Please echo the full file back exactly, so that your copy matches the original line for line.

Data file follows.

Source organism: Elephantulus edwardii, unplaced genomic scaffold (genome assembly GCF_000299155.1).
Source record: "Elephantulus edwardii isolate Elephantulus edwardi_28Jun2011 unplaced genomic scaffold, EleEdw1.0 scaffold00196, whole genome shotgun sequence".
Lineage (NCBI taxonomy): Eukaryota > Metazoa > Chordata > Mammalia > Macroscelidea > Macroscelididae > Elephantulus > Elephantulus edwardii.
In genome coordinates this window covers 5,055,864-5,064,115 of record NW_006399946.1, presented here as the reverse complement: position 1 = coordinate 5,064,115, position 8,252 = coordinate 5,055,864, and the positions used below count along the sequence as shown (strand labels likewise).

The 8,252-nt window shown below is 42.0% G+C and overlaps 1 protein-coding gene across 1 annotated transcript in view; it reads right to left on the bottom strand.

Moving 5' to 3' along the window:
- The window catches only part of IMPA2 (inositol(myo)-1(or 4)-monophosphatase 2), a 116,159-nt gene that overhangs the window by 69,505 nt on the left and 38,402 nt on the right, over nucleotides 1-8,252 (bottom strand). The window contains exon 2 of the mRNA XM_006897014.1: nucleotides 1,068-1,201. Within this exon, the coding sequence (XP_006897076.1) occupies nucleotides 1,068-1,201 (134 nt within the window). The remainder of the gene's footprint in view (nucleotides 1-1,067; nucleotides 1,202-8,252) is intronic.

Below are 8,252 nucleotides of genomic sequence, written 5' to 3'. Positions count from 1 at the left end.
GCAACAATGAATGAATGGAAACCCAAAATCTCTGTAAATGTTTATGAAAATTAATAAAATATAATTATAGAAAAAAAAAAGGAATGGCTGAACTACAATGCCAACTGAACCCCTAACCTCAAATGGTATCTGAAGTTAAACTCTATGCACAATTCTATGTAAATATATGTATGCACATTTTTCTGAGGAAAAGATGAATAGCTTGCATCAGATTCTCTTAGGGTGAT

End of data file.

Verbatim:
Source organism: Elephantulus edwardii, unplaced genomic scaffold (genome assembly GCF_000299155.1).
Source record: "Elephantulus edwardii isolate Elephantulus edwardi_28Jun2011 unplaced genomic scaffold, EleEdw1.0 scaffold00196, whole genome shotgun sequence".
Lineage (NCBI taxonomy): Eukaryota > Metazoa > Chordata > Mammalia > Macroscelidea > Macroscelididae > Elephantulus > Elephantulus edwardii.
In genome coordinates this window covers 5,055,864-5,064,115 of record NW_006399946.1, presented here as the reverse complement: position 1 = coordinate 5,064,115, position 8,252 = coordinate 5,055,864, and the positions used below count along the sequence as shown (strand labels likewise).

The 8,252-nt window shown below is 42.0% G+C and overlaps 1 protein-coding gene across 1 annotated transcript in view; it reads right to left on the bottom strand.

Moving 5' to 3' along the window:
- The window catches only part of IMPA2 (inositol(myo)-1(or 4)-monophosphatase 2), a 116,159-nt gene that overhangs the window by 69,505 nt on the left and 38,402 nt on the right, over nucleotides 1-8,252 (bottom strand). The window contains exon 2 of the mRNA XM_006897014.1: nucleotides 1,068-1,201. Within this exon, the coding sequence (XP_006897076.1) occupies nucleotides 1,068-1,201 (134 nt within the window). The remainder of the gene's footprint in view (nucleotides 1-1,067; nucleotides 1,202-8,252) is intronic.

Below are 8,252 nucleotides of genomic sequence, written 5' to 3'. Positions count from 1 at the left end.
GCAACAATGAATGAATGGAAACCCAAAATCTCTGTAAATGTTTATGAAAATTAATAAAATATAATTATAGAAAAAAAAAAGGAATGGCTGAACTACAATGCCAACTGAACCCCTAACCTCAAATGGTATCTGAAGTTAAACTCTATGCACAATTCTATGTAAATATATGTATGCACATTTTTCTGAGGAAAAGATGAATAGCTTGCATCAGATTCTCTTAGGGTGAT